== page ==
Welcome to the Research Portal! This page provides one-stop shopping for all of your research needs.
Not sure how to start? Chat with someone in the library or meet with a librarian in person to get some help.
Students who are currently enrolled at Fletcher Technical Community College in an on campus, distance education, or online course are eligible for library services. To use the databases from a remote location, you must first be a registered student at Fletcher.
You will be prompted to supply a username (your Lola number) and password (your date of birth MMDDYY). Further help may be obtained by contacting the Library at 985-448-7910 during library hours of operation.
The thematic subsets from AAS Historical Periodicals include digitized images of the pages of American magazines and journals not available from any other source and provide rich content detailing American history and culture from the mid-18th century through the late-19th century.
History Reference Center features cover-to-cover full text for historical encyclopedias and other non-fiction books. The database also includes full text for leading history periodicals, historical documents, and biographies of historical figures.
An unprecedented undertaking by academics reflecting an extraordinary vision of world history, this landmark multivolume encyclopedia focuses on specific themes of human development across cultures era by era, providing the most in-depth, expansive presentation available of the development of humanity from a global perspective. Well-known and widely respected historians worked together to create and guide the project in order to offer the most up-to-date visions available. * Contributions by a team of over 800 historians, anthropologists, sociologists, and other academics, focused on a world-based view of history, including well-known researchers as well as innovative newcomers who have made remarkable contributions. This multi-faceted approach offers a work that combines orthodox views with creative new perspectives * Twenty-one volumes covering the breadth of human history, in nine eras: Beginnings of Human Society; Early Civilizations, 4000-1000 BCE; Classical Traditions, 1000 BCE-300 CE; Expanding Regional Civilizations, 300--1000; Intensified Hemispheric Interactions, 1000-1500; The First Global Age, 1450-1770; The Age of Revolutions, 1750-1914; Crisis and Achievement, 1900-1945; Promises and Paradoxes, 1945-Present * General chronologies plotting large-scale changes in human organization, in areas such as population flow, technological development, and the evolution of social and political institutions * Hundreds of images and maps, plus charts and bibliographies * A wide range of primary source excerpts (some translated into English for the first time) giving students firsthand exposure to the raw materials of historical research
Beginning with the emergence of our earliest African ancestors and taking readers through the history of cultures and nations around the world to arrive at the present day, Timelines of History caters to readers who want a broad overview, a good story to read, or the nitty-gritty of historical events. With easily accessible cross-references that build bite-size pieces of information into a narrative that leads readers back and forth through time, Timelines of History makes the past accessible to all families, students, and the general reader.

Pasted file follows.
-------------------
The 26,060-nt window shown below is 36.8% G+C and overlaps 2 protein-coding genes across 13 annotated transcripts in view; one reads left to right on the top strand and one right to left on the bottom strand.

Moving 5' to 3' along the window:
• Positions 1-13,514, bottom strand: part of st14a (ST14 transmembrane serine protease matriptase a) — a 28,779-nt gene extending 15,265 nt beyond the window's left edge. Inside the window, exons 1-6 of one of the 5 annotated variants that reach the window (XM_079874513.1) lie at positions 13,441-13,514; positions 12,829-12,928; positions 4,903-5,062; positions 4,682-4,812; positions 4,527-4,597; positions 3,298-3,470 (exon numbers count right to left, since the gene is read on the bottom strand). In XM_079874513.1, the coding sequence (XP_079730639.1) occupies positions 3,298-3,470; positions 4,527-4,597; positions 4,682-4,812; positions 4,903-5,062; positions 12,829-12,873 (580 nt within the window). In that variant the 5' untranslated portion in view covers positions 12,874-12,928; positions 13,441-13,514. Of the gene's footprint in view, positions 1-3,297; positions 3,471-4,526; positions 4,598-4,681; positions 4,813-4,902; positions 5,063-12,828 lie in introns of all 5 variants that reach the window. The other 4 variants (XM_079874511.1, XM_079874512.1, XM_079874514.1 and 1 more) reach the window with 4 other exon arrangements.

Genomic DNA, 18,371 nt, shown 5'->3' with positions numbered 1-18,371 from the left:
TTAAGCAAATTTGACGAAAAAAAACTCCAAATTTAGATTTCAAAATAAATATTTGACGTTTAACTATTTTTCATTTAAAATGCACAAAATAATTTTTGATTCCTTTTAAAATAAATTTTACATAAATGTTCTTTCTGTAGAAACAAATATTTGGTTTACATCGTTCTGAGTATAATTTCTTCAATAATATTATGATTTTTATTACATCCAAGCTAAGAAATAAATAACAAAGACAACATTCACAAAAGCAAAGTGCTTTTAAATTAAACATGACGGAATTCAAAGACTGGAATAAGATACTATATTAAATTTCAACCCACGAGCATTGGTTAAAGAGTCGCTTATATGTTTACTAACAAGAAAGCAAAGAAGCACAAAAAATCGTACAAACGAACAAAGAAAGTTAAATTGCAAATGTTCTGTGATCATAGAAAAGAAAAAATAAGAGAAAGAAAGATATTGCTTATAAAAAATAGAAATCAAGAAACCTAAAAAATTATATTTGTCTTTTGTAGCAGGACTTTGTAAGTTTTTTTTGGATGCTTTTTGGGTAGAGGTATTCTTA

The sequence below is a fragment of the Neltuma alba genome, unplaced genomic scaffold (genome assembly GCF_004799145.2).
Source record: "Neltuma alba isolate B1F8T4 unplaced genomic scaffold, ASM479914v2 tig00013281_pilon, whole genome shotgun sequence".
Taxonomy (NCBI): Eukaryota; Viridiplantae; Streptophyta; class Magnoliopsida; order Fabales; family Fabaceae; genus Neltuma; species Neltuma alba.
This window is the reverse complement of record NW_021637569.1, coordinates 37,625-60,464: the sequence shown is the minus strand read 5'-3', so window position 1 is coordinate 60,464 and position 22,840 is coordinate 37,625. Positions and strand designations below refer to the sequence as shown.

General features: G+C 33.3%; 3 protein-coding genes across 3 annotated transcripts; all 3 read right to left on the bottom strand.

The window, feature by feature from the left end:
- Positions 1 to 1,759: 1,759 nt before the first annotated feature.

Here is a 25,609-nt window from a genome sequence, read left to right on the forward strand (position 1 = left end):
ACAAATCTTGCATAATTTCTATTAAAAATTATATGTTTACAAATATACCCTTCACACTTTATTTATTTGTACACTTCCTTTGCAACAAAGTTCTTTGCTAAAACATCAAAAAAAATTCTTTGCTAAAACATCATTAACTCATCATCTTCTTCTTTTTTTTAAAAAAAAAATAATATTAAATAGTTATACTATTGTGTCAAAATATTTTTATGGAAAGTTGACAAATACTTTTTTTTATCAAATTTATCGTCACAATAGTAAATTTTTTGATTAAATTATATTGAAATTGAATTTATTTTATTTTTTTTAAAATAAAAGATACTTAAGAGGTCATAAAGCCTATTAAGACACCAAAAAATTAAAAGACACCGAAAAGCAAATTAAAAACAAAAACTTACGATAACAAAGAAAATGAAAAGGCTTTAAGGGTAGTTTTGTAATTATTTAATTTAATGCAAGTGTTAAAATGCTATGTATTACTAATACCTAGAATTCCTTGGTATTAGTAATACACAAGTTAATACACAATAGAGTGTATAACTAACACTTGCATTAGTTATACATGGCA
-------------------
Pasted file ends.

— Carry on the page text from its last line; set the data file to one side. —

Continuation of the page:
Covering the entire continent from Morocco, Libya, and Egypt in the north to the Cape of Good Hope in the south, and the surrounding islands from Cape Verde in the west to Madagascar, Mauritius, and Seychelles in the east, the Encyclopedia of African Historyis a new A-Z reference resource on the history of the entire African continent. With entries ranging from the earliest evolution of human beings in Africa to the beginning of the twenty-first century, this comprehensive three volume Encyclopediais the first reference of this scale and scope. Also includes 99 maps.
Are you ready to start research on a topic for this course? Here are some tips from the library:
Search the right places. Where does the information you need live? Is it available through Google or do you need a specialized library database to freely access it? Make sure you pick the right resource when searching.
Search multiple places. Well-rounded research usually involves searching in multiple places. Don't limit yourself to just one place.
Use the subject headings. Databases usually tag things so that you can easily see everything on a specific topic. Find the subject headings that are related to your topic rather than relying just on a keyword search.
Use synonyms. Think carefully about your search terms (phrases, not sentences!) and try synonyms of your search terms.
Use Boolean Logic. This will help you get a smaller list of highly relevant results rather than a huge list of barely relevant results.
Don't wait until the last minute. Libraries usually can share resources with each other. If there is something you need that we don't have, we can possibly get it for you. This takes time though, so don't put off your research!
Does all of this information make your head spin? Meet with a librarian! Librarians are trained to help you find information, so ask for help.
The Publication Manual of the American Psychological Association is the style manual of choice for writers, editors, students, and educators in the social and behavioural sciences. Consult frequently asked questions to sharpen your understanding of APA Style. It lets you familiarise yourself with submission standards for APA books and journals.